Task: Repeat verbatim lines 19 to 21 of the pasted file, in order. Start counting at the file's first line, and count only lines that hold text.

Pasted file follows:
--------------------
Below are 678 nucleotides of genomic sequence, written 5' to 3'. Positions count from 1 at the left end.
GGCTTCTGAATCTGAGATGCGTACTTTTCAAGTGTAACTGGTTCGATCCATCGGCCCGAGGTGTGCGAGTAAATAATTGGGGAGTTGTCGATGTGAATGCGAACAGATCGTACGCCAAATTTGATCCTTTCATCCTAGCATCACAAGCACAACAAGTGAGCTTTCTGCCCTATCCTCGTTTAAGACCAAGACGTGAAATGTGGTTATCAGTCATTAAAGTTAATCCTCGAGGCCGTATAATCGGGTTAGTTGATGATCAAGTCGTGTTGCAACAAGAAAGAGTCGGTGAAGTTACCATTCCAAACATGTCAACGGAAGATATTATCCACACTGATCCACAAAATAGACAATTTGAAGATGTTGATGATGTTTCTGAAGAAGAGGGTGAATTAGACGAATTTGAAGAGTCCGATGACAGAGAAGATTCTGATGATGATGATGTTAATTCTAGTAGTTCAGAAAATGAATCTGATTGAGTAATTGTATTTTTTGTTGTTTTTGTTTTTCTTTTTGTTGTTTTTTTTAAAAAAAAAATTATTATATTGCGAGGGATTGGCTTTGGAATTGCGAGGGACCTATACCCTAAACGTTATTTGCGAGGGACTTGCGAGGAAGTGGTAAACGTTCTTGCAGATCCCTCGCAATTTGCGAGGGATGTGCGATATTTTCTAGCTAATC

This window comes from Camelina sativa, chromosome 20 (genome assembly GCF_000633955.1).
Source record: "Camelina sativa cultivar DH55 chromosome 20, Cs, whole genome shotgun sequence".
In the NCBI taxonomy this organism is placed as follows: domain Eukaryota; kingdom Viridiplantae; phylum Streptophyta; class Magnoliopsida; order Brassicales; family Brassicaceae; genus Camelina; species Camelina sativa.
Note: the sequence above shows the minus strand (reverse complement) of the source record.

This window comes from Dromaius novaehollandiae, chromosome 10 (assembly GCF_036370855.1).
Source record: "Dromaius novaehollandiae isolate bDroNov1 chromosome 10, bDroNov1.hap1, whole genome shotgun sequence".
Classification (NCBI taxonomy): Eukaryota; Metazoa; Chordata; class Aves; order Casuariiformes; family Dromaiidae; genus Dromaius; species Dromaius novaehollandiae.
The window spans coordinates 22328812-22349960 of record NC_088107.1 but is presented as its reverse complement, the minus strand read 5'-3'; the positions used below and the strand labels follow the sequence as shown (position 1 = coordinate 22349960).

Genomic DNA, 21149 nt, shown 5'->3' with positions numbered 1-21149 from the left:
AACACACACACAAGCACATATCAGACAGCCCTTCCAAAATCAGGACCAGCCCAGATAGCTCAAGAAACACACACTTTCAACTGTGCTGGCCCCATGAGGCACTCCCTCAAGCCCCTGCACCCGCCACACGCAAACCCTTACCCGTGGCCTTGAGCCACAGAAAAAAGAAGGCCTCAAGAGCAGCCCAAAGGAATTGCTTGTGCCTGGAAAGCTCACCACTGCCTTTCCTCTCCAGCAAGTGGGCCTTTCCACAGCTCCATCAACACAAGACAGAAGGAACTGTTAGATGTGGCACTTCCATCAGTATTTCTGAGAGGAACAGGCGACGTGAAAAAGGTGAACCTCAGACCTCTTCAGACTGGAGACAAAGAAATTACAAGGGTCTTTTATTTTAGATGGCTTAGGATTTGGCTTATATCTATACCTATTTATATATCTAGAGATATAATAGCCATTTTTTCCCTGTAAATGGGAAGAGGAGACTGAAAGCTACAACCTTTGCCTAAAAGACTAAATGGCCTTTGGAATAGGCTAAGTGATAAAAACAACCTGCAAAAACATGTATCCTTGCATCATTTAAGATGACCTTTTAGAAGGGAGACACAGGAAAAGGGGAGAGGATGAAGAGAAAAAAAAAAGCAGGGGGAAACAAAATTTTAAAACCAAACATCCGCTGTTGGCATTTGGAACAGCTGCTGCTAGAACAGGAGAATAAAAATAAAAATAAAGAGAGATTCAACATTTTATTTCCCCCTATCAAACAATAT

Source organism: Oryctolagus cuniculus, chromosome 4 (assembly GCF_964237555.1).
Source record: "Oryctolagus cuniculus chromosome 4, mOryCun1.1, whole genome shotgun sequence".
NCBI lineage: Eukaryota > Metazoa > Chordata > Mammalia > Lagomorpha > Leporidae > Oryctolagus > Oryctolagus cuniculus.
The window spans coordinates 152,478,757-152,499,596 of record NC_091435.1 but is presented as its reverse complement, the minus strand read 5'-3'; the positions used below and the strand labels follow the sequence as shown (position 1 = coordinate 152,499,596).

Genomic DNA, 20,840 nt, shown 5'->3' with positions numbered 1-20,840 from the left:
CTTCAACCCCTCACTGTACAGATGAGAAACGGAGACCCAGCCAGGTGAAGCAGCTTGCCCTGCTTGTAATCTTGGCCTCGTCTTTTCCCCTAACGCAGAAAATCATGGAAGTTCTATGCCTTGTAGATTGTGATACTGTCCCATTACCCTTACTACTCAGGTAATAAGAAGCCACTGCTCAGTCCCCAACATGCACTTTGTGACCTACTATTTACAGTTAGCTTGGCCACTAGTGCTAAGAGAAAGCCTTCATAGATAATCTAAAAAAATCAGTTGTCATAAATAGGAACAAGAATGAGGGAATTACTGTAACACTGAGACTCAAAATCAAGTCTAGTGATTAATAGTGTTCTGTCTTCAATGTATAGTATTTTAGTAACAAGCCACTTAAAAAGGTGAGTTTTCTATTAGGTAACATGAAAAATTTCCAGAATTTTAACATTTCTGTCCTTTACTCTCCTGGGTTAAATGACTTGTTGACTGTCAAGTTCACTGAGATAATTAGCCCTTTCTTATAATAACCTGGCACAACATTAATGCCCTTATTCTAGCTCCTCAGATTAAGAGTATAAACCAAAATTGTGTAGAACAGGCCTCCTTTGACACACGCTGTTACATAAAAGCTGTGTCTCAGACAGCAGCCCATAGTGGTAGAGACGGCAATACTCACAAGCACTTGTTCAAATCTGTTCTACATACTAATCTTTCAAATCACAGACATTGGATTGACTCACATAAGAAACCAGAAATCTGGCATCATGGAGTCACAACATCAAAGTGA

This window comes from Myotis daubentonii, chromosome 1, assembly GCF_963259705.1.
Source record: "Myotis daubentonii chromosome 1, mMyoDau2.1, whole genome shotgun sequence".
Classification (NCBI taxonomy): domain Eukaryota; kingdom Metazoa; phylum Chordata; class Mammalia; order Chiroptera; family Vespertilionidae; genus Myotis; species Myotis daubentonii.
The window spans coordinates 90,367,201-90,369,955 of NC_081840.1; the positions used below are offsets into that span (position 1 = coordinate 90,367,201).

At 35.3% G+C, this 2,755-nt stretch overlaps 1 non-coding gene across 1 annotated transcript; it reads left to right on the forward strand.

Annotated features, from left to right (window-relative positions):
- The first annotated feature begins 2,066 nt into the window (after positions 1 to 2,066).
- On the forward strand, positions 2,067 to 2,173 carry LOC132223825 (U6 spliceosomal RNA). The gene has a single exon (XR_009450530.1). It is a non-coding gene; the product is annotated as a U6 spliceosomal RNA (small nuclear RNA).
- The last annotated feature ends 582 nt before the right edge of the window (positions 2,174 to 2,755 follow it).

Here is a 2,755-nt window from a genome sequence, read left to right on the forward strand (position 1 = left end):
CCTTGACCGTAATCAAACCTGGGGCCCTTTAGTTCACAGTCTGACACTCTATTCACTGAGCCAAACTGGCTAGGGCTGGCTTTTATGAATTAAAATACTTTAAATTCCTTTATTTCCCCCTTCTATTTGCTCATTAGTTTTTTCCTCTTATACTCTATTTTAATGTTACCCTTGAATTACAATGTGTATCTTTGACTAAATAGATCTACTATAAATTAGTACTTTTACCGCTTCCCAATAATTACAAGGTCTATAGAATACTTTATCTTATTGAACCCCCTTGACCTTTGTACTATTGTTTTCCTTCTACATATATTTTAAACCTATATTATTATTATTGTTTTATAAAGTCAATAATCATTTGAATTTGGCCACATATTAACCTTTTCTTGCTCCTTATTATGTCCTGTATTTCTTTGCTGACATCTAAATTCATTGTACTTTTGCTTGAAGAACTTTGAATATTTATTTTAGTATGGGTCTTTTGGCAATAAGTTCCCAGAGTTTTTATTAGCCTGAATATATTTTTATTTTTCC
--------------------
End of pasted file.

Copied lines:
This window comes from Myotis daubentonii, chromosome 1, assembly GCF_963259705.1.
Source record: "Myotis daubentonii chromosome 1, mMyoDau2.1, whole genome shotgun sequence".
Classification (NCBI taxonomy): domain Eukaryota; kingdom Metazoa; phylum Chordata; class Mammalia; order Chiroptera; family Vespertilionidae; genus Myotis; species Myotis daubentonii.